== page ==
The "Real" World
Homeschooling has answered these questions and the comment I often hear now is a belligerent, “Well, I want my kids to grow up in the real world!” Dads, be ready to face this one head-on.  We don’t want our children to grow up confined to the “real world” of the present day American pop culture.  We want them to be able to discern what in this “real world” is good, just, and holy, and what is evil and immoral.  To do that they need training in righteousness.  Our society is unprepared, possibly even unable, to provide that training. We, as parents, have the ability and the mandate from God to ensure that our children are brought up to be straight and true arrows in the quiver. As such, when it is time for battle and they are released, they will strike a decisive blow.

The questions keep changing, but the underlying issue is the same. Generally speaking, our society is unwilling to accept the responsibility for raising its children. We would rather give them to the state (or village) and go off to play. However, God called us to something higher when he granted us the privilege of becoming parents.

Written by Ray Sheen

Curriculum: Tool or Tyrant?

Ahhhhhhhhhhhhh. The end of another perfect homeschool day. This morning—like all mornings—all of the children jumped joyfully out of bed at the crack of dawn to meet the day. The hour of family worship set the tone for all—and it was so satisfying to hear the children reciting the Pentateuch. All of the chores were cheerfully accomplished, making the house a spotless and inviting center of learning. Each child applied himself to his assignments with alacrity and intensity of purpose. Now, dinner is simmering aromatically, awaiting the arrival of a happy Daddy from work.

What do you mean this doesn’t describe your homeschool?

Oh. I see. Instead, you are thinking: The end of another long homeschooling day has arrived. You are brain-dead. Your children are cranky. The house is a wreck. What in the world will you fix for dinner? Your long-suffering husband is getting tired of coming home to leftovers. In fact, you haven’t spent much time with your husband for weeks—you have been too busy homeschooling the children!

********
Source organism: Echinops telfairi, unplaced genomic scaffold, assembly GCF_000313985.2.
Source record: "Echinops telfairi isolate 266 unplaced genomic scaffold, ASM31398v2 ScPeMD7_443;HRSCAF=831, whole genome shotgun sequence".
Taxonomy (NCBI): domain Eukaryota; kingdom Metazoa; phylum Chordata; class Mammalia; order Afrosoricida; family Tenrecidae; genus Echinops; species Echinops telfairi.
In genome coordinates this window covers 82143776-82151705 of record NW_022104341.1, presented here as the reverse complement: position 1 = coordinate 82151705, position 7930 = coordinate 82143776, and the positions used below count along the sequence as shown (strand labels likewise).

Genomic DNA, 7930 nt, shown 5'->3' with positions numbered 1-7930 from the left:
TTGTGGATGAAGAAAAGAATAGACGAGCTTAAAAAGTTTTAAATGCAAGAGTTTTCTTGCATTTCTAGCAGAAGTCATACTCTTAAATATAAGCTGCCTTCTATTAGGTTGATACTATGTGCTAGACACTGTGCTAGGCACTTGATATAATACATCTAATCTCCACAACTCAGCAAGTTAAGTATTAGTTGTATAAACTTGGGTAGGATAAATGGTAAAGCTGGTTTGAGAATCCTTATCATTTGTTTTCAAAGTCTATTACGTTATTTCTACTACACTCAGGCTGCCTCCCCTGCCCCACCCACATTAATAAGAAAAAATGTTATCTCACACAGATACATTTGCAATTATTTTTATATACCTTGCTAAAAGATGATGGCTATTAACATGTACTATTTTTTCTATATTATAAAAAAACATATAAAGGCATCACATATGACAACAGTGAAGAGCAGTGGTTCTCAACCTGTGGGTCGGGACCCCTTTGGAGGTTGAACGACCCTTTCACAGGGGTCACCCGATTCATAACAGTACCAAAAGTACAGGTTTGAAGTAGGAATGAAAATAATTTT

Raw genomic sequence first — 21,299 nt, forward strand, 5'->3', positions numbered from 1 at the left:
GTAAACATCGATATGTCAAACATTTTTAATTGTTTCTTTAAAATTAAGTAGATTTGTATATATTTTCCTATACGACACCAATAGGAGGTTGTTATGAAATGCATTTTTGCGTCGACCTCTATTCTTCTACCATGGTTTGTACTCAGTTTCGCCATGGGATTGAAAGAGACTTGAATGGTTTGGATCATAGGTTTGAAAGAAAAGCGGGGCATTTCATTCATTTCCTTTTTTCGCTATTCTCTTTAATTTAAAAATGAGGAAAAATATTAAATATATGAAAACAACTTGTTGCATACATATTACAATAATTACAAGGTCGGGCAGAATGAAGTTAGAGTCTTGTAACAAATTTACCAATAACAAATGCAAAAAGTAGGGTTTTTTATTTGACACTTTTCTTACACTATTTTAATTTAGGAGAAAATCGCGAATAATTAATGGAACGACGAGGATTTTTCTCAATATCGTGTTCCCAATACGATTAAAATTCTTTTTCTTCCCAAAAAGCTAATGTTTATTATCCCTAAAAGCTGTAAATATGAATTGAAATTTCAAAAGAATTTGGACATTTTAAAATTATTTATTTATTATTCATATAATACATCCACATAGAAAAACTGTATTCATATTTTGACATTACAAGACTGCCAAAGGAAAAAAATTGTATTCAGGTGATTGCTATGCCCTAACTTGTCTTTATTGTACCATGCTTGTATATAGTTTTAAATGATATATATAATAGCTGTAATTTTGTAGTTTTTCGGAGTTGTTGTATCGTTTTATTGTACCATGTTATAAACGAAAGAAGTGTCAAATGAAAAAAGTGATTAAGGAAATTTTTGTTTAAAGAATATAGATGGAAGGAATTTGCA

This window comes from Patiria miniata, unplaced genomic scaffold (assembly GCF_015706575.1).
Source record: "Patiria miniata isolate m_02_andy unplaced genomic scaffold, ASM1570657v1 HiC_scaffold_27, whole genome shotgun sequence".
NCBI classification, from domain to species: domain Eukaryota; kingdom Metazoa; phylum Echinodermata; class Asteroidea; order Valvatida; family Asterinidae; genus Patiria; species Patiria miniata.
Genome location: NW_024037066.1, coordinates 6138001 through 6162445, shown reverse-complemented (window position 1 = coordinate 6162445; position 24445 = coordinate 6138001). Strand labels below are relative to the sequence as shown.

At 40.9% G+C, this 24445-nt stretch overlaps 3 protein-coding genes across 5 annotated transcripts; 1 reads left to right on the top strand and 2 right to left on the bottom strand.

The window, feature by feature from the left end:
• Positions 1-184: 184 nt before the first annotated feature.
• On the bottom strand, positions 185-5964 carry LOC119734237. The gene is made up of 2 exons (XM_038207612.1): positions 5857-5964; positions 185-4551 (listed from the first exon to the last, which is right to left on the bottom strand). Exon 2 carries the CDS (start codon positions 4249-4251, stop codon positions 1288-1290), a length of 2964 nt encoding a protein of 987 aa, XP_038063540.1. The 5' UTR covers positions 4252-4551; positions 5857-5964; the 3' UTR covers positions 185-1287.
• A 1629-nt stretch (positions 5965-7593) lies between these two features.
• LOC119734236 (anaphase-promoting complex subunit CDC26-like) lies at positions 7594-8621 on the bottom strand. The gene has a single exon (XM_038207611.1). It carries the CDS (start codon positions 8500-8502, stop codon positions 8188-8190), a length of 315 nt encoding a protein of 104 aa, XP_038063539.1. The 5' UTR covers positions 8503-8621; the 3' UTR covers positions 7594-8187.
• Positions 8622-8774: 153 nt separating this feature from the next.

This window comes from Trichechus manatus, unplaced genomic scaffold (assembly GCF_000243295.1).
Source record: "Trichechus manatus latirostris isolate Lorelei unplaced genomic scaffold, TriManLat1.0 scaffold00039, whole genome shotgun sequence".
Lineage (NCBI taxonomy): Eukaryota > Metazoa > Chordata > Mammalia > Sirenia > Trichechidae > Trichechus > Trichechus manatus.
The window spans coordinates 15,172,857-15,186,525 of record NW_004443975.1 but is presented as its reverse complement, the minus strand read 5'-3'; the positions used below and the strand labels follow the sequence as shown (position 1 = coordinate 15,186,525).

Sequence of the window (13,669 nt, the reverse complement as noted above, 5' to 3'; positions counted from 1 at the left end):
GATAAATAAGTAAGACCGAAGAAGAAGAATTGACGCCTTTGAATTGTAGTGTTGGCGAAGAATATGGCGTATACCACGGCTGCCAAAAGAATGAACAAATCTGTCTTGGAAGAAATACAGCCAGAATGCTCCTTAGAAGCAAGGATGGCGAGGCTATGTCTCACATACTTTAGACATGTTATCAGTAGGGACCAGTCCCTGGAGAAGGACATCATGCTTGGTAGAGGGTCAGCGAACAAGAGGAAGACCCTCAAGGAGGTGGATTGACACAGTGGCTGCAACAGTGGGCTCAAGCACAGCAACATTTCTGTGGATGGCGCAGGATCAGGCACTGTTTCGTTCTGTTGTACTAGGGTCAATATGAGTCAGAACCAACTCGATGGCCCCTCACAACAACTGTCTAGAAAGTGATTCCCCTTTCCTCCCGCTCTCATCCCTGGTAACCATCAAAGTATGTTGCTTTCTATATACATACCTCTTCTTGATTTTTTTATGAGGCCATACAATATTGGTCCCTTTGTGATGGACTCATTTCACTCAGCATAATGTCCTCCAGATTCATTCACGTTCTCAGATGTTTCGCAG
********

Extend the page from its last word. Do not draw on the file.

Wasn’t homeschooling supposed to be fun…or at least satisfying?

Didn’t people tell you that your children would enjoy learning? What could be wrong?

You stack up all of the school books. Look at all of those books! Why, you have diligently made sure that your children have read all of the chapters in the book, and have answered all of the questions at the end of those chapters.  They have completed a good stack of worksheets every day. You have given them every quiz in the test booklet. You had them write book reports for all of the books they have been reading. According to your record book, you are right on schedule—your almighty schedule!!

Still, nothing else is going right. Maybe you are giving them too much school work…but…on the other hand, those books were written by education experts. If they didn’t expect you to teach everything in the book, they would not have put those lessons in there. Right?

If you could only get your children to understand that! They keep complaining that they are bored and already know the material, but lots of repetition is a good thing, after all....isn’t it? If the children weren’t so grouchy and uncooperative, you could finish all of those books!

Maybe...maybe you just were not cut out to homeschool. (sniffle)

The Tyrant Attacks!
Guess what has happened to you?! (Sinister music builds in the background.)

You have been ensnared by.......The Curriculum Tyrant! (Dum da dump dum daaaa!)

Yes. The Curriculum Tyrant! The Curriculum Tyrant sneaks into your home under the guise of  “Good Books.” He begins to whisper to you that these books are the answer to all of your children’s needs. He then quietly, but persistently, begins to insist that you must not waste any of these Good Books, but must do all contained therein.

He virtuously points out, just for good measure, that you spent a fortune on these Good Books too. Certainly, you would not want to waste hard-earned money by not getting the most out of these Good Books. Before long you are feeling guilty and anxious for not having your children spend more and more of their time slaving away in the Good Books. It’s for their own good, after all!

You might be in the grip of The Curriculum Tyrant, but, hark! There is hope! To rescue you from the domain of The Curriculum Tyrant, we must step back to the beginning. First you must take the following pop quiz:

1. Who owns your children?
2. Who has God deputized to raise His children?
3. Does anyone on this earth know your children better than you?

Answers:
1. God does. Of course He does. The magnificent Creator of the universe owns all things, including your precious children. You knew that, remember?
2. You. Yes, God has graciously allowed you, as a parent, to be a steward over the dear blessings He has given you. Imagine the influence God is allowing you to wield—influence with eternal consequences. Wow!
3. No! God has placed you in the unique position of having special knowledge about your children that no one else can ever completely have. No one will ever know them the way you do.

Now, an essay question. What is an “expert”? 

Dictionary definition: “a person who has special skill or knowledge in some particular field.” So, in the “particular field” of your children, the “expert” is you! Not The Curriculum Tyrant. You! Do the authors of Good Books really know more about your children than you do? Does Scripture exhort authors of Good Books concerning how to raise children, or does it exhort parents? God has given the job of “resident expert” to you, and not to a stack of Good Books.